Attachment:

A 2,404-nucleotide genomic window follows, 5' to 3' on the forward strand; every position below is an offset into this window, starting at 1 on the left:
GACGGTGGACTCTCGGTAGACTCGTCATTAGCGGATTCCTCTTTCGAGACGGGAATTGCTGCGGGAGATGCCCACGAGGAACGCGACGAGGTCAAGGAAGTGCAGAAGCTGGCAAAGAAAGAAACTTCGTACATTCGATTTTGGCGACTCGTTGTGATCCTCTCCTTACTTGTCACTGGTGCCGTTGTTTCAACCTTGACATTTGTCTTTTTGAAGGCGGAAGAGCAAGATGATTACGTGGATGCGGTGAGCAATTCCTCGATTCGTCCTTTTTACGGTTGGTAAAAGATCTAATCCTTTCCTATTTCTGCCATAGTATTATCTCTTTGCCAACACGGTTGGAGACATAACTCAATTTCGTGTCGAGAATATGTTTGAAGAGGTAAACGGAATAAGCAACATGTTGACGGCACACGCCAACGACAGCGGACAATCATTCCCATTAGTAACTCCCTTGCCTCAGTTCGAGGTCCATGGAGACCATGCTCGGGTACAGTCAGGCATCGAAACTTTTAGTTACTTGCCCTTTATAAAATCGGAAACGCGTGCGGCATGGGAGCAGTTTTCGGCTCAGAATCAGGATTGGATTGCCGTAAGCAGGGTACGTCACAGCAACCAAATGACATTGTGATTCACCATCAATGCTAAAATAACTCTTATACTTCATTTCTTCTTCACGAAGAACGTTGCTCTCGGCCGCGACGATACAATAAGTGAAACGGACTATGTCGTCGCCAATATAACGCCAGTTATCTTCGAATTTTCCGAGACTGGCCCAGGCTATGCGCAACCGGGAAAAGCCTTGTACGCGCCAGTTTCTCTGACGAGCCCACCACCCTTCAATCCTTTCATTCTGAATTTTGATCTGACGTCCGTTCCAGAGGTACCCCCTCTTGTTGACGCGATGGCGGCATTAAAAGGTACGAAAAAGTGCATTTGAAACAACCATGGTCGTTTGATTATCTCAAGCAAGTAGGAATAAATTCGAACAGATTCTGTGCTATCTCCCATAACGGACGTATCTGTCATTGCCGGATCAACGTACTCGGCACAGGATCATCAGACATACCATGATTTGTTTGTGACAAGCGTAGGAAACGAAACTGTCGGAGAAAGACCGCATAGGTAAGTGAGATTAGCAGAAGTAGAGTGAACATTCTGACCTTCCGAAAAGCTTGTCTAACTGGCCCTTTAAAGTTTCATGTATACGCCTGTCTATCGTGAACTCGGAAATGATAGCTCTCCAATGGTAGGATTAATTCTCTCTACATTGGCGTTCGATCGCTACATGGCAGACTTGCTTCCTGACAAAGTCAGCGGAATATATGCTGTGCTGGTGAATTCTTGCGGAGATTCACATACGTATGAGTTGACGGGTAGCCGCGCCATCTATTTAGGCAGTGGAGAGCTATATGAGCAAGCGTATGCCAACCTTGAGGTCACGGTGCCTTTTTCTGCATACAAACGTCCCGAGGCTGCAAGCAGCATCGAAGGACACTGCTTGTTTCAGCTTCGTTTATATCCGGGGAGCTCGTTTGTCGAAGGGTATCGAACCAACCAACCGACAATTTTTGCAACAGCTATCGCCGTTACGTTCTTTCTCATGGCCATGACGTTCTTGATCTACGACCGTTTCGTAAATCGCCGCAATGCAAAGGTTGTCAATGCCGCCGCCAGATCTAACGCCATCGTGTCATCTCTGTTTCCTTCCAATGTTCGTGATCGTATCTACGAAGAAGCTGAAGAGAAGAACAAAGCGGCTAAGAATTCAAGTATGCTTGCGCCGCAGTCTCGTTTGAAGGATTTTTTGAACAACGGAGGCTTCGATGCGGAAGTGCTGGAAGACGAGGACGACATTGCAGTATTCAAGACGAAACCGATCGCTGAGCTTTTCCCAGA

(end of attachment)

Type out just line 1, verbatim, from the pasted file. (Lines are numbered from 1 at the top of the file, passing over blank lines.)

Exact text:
A 2,404-nucleotide genomic window follows, 5' to 3' on the forward strand; every position below is an offset into this window, starting at 1 on the left: